Thursday, 7 January 2016

Hour 16: Splitting headaches

Mitosis is an essential process in the lives of cells, as it allows them to replicate (become two individual cells). This is a highly regulated process, as there a lot of things that need to be doubled before either 'daughter' cell can exist independently. During mitosis, the DNA of a cell is distributed equally among daughter cells. However, before this can happen, the cell needs to double in size, double all of its organelles (cell organs) and, most importantly, make an exact copy of its DNA. As you can imagine, keeping track of all this doubling can get confusing, so scientists have found a way to subdivide this whole process into several distinct steps. These include interphase, Gap1 (G1), Synthesis (S), Gap 2, and finally, mitosis. Most of you will have covered all of this in your school years, maybe in a time long-forgotten, or maybe you are stuck trying to memorize it now. But before you turn away in disgust (bleargh, biology) and contemplate clicking onto the next more frivolous web-site, I ask you this: have you ever wondered what mitosis would feel like?

For the school students, who are wondering 'what is the point of learning this since I will never use it again in my life', I have included some simplified biology details that should help you pass your dreaded biology exam. Hang in there, soon you will be part of the people who can comfortably forget biology details without any significant consequence to their lives.

The Gap 1 (G1) phase, is the step that comes after interphase. Essentially, all that happens in G1 is that the cell increases in size and gets ready for DNA replication. To do this, the cell increases its supply of proteins and number of organelles, such as mitochondria (the cellular equivalent of lungs, they breathe and use the oxygen to produce energy) and ribosomes (essential to the cell as they make protein). It can last a variable amount of time.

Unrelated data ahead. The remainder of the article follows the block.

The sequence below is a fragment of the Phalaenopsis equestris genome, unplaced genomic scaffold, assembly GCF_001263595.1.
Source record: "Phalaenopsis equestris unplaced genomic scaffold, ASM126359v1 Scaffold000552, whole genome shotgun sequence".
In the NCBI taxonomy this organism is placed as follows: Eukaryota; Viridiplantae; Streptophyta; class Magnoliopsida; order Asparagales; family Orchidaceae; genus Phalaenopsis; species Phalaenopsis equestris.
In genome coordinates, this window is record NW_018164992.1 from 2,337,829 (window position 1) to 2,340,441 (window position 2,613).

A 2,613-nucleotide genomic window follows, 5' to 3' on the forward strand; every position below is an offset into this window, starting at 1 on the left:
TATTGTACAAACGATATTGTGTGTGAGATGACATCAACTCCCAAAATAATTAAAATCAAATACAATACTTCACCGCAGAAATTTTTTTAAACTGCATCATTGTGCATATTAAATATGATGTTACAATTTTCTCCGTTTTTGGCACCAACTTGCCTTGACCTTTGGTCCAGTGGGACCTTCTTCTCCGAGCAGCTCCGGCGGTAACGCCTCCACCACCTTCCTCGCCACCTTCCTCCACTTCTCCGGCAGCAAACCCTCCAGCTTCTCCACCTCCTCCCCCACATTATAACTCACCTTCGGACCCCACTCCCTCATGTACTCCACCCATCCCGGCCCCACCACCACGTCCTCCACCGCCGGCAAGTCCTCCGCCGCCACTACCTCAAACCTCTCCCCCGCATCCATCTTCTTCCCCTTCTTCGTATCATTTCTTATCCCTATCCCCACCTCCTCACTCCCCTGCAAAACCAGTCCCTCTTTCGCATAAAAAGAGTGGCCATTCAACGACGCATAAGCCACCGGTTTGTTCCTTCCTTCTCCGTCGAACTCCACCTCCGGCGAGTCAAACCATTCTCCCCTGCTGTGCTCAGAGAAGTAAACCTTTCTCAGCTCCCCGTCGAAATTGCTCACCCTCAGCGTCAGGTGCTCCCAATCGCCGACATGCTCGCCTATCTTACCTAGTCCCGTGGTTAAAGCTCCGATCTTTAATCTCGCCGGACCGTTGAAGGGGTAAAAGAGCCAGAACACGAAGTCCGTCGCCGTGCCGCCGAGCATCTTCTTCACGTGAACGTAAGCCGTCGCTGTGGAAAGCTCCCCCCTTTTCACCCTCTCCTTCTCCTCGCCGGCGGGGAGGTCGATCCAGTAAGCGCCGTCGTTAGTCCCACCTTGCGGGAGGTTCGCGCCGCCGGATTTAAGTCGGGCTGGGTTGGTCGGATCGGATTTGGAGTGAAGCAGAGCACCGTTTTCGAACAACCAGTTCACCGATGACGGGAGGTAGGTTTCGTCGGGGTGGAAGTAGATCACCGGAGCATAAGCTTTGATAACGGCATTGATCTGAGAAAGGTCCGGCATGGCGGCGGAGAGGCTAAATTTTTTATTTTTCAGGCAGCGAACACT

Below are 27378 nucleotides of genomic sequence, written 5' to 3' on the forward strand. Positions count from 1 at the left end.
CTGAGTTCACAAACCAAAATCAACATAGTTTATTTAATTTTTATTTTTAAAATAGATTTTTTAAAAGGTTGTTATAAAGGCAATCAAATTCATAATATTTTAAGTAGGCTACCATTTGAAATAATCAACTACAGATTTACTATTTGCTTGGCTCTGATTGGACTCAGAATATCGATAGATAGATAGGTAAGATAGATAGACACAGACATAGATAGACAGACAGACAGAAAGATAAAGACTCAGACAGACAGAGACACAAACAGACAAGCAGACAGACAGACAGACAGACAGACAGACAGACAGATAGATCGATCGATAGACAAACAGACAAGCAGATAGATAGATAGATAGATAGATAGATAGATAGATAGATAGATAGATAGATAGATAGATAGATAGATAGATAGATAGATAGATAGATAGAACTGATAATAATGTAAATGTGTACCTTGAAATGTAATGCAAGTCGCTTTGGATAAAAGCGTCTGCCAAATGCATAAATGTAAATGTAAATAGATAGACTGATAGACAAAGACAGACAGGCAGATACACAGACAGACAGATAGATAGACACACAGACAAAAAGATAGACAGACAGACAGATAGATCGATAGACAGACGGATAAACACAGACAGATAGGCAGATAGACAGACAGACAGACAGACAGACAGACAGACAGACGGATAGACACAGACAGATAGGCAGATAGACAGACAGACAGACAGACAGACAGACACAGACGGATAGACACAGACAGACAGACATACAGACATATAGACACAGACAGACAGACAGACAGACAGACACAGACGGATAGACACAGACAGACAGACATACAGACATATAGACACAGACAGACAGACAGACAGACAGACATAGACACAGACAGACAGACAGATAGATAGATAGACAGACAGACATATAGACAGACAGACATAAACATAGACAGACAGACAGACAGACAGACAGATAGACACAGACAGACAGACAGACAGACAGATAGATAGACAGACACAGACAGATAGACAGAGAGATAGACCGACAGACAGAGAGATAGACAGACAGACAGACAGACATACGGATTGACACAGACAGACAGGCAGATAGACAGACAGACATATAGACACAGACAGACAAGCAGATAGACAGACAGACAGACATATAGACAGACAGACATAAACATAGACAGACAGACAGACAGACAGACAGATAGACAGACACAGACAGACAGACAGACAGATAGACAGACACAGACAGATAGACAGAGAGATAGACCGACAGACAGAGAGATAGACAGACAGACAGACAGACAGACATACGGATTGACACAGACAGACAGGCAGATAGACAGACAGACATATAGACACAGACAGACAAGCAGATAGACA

I waited and waited in the gloom. My body seemed to grow with the drumming of the heart-beat. But I was darkness and I was barely aware of my size. I was anger, and disappointment and pain. I wasn't any different from my fellow cancer cells. I was a monster, too. I let myself sink deeper into my misery. I didn't deserve an escape. I felt my sides push against my neighbouring cells, and I let them, revelling in the feeling of discomfort. I don't know how much time had passed as I grew, impassive. It could've been hours, or minutes, or days. Time seemed to have lost its value, as it led me to my atrocious fate. Abruptly, everything stalled. I glanced down, disinterested, noticing how my inside organs seemed to have doubled. Maybe I had finally lost my mind, and I was just seeing double. I noted I was huge, towering over my fellow cells. I wondered if this was how Hulk felt on a daily basis. I briefly wondered if I should feel some sympathy for him, and then remembered I didn’t care.

The synthesis (S) phase, is the stage where the DNA is replicated. On any other day, a cell’s DNA looks like a bowl of spaghetti. You can imagine how hard it would be to pick out individual spaghetti pieces and try to duplicate them without making a mess (please do not try this at home). Cells have found a way to ‘tidy-up’ the DNA into chromosomes just for this purpose. Essentially, they make the bowl of spaghetti look like baguette bread loafs. Each bread loaf (chromosome) is duplicated and then left to lie next to the original baguette. To avoid making a new mess, and forgetting what’s what, each baguette copy is tied to the original with a tooth-pick in its centre (scientists call this the ‘centromere’). When two baguettes(chromosomes) are tied like that, scientists like to call them ‘sister chromatids’, because they want to confuse you. You can call them ‘brother baguettes’ to get right back at them.  DNA synthesis (replication) is completed as quickly as possible, so as not to expose the fresh baguettes to mutagenic factors before they are completed. Mutations cause cancers. Cancers are bad.